22 November 2019 Bulletin

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Lead

Lead is a chemical element in the carbon group with symbol Pb and atomic number 82. Lead is a soft and malleable metal, which is regarded as a heavy metal. Metallic lead has a bluish-white colour after being freshly cut, but it soon tarnishes to a dull greyish colour when exposed to air. Lead has a shiny chrome-silver lustre when it is melted into a liquid. [1] Lead is found in the earth's crust. However, it is rarely found naturally as a metal. It is usually found combined with two or more other elements to form lead compounds. Metallic lead is resistant to corrosion (i.e., not easily attacked by air or water). When exposed to air or water, thin films of lead compounds are formed that protect the metal from further attack. Lead is easily moulded and shaped. Lead can be combined with other metals to form alloys. [2]

 


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Featured Articles

EU gives Ireland the green light to introduce microbead ban

The European Union (EU) has cleared the way for the Irish Government to introduce laws which be ban microbeads. Minister Eoghan Murphy announced the European Commission’s clearance for the restrictions on microbeads contained in the Microbeads (Prohibition) Bill 2019. The minister welcomed the green light from the European Commission for his proposals. This will now facilitate further consideration of the bill at committee stage in the Dáil. The bill will provide for a ban on the manufacture, import, export or sale of products containing intentionally added plastic microbeads, to include “rinse-off” personal care products, detergents, and domestic and industrial abrasive cleaning products and scouring agents. Murphy said: “Now that the standstill period has been concluded, I look forward to working with my Oireachtas colleagues at Committee Stage at the earliest opportunity so that we can have this bill in force as soon as possible. “While several States legislated to prohibit personal care products containing plastic microbeads Ireland will be the first EU Member State to extend such prohibition to detergents, abrasive scouring agents and other cleaning products.” Murphy added that plastic microbeads represent only one element of the microplastics in our oceans. It is estimated that many billions are being washed down the drain and into the world’s rivers, lakes and seas each year. Once in our rivers and seas, they can last for centuries without breaking down. Aquatic animals may ingest them and they cannot be removed once they are in the marine environment. Murphy added: “I am increasingly concerned about the potential risk posed to our aquatic ecosystems by microplastic litter, including plastic microbeads. I know this concern is shared widely, across all parties in the Oireachtas and throughout broader society. “While this is an important step, it is only one of many measures we will have to introduce over the coming years to reduce the level of litter and plastic pollution entering our seas and oceans.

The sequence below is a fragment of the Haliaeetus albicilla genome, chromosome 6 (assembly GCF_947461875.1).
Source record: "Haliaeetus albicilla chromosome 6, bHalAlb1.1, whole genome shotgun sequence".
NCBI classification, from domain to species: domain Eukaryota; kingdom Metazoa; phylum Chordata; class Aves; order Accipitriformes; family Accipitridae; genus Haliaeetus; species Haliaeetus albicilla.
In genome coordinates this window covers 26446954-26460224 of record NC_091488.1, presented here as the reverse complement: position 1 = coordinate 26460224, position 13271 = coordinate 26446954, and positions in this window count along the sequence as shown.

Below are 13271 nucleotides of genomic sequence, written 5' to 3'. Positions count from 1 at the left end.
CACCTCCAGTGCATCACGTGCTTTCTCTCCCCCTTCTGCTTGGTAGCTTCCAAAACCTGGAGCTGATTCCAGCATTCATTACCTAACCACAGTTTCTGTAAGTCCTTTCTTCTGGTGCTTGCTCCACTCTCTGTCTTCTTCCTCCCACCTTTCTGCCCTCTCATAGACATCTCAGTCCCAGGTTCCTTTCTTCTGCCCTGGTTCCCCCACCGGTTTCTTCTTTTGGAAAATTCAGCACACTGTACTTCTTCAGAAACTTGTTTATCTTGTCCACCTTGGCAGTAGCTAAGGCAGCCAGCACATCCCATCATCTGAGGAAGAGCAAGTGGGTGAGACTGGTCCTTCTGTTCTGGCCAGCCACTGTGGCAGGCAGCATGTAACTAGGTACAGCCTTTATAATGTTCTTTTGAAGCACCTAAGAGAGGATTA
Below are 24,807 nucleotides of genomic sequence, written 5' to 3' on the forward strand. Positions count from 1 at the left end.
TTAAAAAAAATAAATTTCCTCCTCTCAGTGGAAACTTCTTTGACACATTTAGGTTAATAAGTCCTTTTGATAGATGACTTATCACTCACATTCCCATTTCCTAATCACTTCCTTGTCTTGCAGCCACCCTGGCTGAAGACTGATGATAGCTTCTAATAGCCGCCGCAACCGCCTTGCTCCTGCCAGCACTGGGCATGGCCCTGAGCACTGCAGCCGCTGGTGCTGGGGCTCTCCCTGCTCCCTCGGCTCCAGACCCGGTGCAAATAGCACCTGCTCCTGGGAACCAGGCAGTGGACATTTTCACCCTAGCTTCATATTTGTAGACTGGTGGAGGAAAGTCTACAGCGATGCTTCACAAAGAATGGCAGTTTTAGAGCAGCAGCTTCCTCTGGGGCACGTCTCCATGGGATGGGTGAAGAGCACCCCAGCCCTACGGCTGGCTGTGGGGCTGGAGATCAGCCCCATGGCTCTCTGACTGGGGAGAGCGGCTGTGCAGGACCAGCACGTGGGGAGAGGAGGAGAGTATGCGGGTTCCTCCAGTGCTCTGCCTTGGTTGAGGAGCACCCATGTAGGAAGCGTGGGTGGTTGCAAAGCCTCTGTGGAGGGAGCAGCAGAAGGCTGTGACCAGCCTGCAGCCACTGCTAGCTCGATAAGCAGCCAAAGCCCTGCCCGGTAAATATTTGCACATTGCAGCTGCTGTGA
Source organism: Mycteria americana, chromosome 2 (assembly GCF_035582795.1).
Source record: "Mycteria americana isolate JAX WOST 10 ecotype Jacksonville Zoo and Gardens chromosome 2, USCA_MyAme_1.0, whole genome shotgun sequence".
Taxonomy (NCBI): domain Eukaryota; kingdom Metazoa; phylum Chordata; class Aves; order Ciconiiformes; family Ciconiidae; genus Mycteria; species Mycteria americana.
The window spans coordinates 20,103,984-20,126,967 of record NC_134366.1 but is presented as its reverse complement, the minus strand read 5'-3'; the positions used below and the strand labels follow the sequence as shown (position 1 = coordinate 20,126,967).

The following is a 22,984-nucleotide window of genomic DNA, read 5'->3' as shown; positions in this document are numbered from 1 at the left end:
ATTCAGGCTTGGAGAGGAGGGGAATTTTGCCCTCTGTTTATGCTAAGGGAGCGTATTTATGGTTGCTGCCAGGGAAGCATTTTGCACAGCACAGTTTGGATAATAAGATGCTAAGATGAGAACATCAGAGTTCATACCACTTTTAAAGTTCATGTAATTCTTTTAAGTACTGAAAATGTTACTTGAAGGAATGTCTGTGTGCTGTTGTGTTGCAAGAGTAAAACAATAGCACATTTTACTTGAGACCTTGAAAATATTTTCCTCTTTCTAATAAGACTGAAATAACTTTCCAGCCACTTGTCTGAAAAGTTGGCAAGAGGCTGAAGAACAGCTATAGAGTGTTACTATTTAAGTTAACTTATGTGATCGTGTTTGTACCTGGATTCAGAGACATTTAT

https://www.thejournal.ie/

 

Electric cloth

Evening gowns with interwoven LEDs may look extravagant, but the light sources need a constant power supply from devices that are as well wearable, durable, and lightweight. Chinese scientists have manufactured fibrous electrodes for wearable devices that are flexible and excel by their high energy density. A microfluidic technology was key for the preparation of the electrode material was a microfluidic technology, as shown in the journal Angewandte Chemie. Dresses sparkling light from hundreds of small LEDs may create eye-catching effects in ballrooms or on fashion shows. But wearable electronics can also mean sensors integrated in functional textiles to monitor, for example, water evaporation or temperature changes. Energy storage systems powering such wearable devices must combine deformability with high capacity and durability. However, deformable electrodes often fail in long-term operation, and their capacity lags behind that of other state-of-the-art energy storage devices. Electrode materials usually benefit from a fine balance of porosity, conductivity, and electrochemical activity. Material scientists Su Chen, Guan Wu, and their teams from the Nanjing Tech University, China, have looked deeper into the material demands for flexible electrodes and developed a porous hybrid material synthesized from two carbon nanomaterials and a metal-organic framework. The nanocarbons provided the large surface area and excellent electrical conductivity, and the metalorganic framework gave the porous structure and the electrochemical activity. To make the electrode materials flexible for wearable applications, the micro-mesoporous carbon frameworks were spun into fibres with a thermoplastic resin by using an innovative blow-spinning machine. The resulting fibres were pressed into cloths and assembled into supercapacitors, although it turned out that another round of coating with the micro-mesoporous carbon frameworks further improved the electrode performances. The supercapacitors made from these electrodes were not only deformable, but they could also harbor higher energy densities and larger specific capacitances than comparable devices. They were stable and endured more than 10,000 charge-discharge cycles. The scientists also tested them in practical applications such as smart colour switching of LEDs in dresses and solar-cell-controlled powering of electronic devices integrated in functional clothing. The authors pointed out that the microfluidic droplet-based synthesis was key to improving the performance of the electrode materials for wearable electronics. It was all about adjusting the perfect porous nanostructure, they argued.

https://www.eurekalert.org/

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